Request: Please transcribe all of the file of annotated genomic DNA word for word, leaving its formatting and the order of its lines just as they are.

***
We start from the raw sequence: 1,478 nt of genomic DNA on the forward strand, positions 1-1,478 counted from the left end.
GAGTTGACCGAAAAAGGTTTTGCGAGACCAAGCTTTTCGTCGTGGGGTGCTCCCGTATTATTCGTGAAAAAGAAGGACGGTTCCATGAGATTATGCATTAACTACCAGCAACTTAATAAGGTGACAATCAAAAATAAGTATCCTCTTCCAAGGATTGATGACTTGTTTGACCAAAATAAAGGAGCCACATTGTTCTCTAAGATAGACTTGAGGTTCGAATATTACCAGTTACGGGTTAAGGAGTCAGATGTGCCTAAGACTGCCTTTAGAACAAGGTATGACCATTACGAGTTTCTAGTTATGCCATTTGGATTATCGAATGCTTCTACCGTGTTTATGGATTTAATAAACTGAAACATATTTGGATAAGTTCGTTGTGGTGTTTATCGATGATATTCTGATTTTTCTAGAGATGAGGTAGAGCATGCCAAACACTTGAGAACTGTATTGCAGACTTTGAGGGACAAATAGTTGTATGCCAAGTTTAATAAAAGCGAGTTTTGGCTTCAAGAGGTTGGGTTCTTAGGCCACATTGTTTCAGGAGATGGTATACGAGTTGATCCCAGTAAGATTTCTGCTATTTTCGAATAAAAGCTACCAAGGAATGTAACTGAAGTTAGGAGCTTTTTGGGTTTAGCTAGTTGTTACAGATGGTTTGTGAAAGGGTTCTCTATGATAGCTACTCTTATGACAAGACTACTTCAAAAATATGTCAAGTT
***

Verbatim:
We start from the raw sequence: 1,478 nt of genomic DNA on the forward strand, positions 1-1,478 counted from the left end.
GAGTTGACCGAAAAAGGTTTTGCGAGACCAAGCTTTTCGTCGTGGGGTGCTCCCGTATTATTCGTGAAAAAGAAGGACGGTTCCATGAGATTATGCATTAACTACCAGCAACTTAATAAGGTGACAATCAAAAATAAGTATCCTCTTCCAAGGATTGATGACTTGTTTGACCAAAATAAAGGAGCCACATTGTTCTCTAAGATAGACTTGAGGTTCGAATATTACCAGTTACGGGTTAAGGAGTCAGATGTGCCTAAGACTGCCTTTAGAACAAGGTATGACCATTACGAGTTTCTAGTTATGCCATTTGGATTATCGAATGCTTCTACCGTGTTTATGGATTTAATAAACTGAAACATATTTGGATAAGTTCGTTGTGGTGTTTATCGATGATATTCTGATTTTTCTAGAGATGAGGTAGAGCATGCCAAACACTTGAGAACTGTATTGCAGACTTTGAGGGACAAATAGTTGTATGCCAAGTTTAATAAAAGCGAGTTTTGGCTTCAAGAGGTTGGGTTCTTAGGCCACATTGTTTCAGGAGATGGTATACGAGTTGATCCCAGTAAGATTTCTGCTATTTTCGAATAAAAGCTACCAAGGAATGTAACTGAAGTTAGGAGCTTTTTGGGTTTAGCTAGTTGTTACAGATGGTTTGTGAAAGGGTTCTCTATGATAGCTACTCTTATGACAAGACTACTTCAAAAATATGTCAAGTT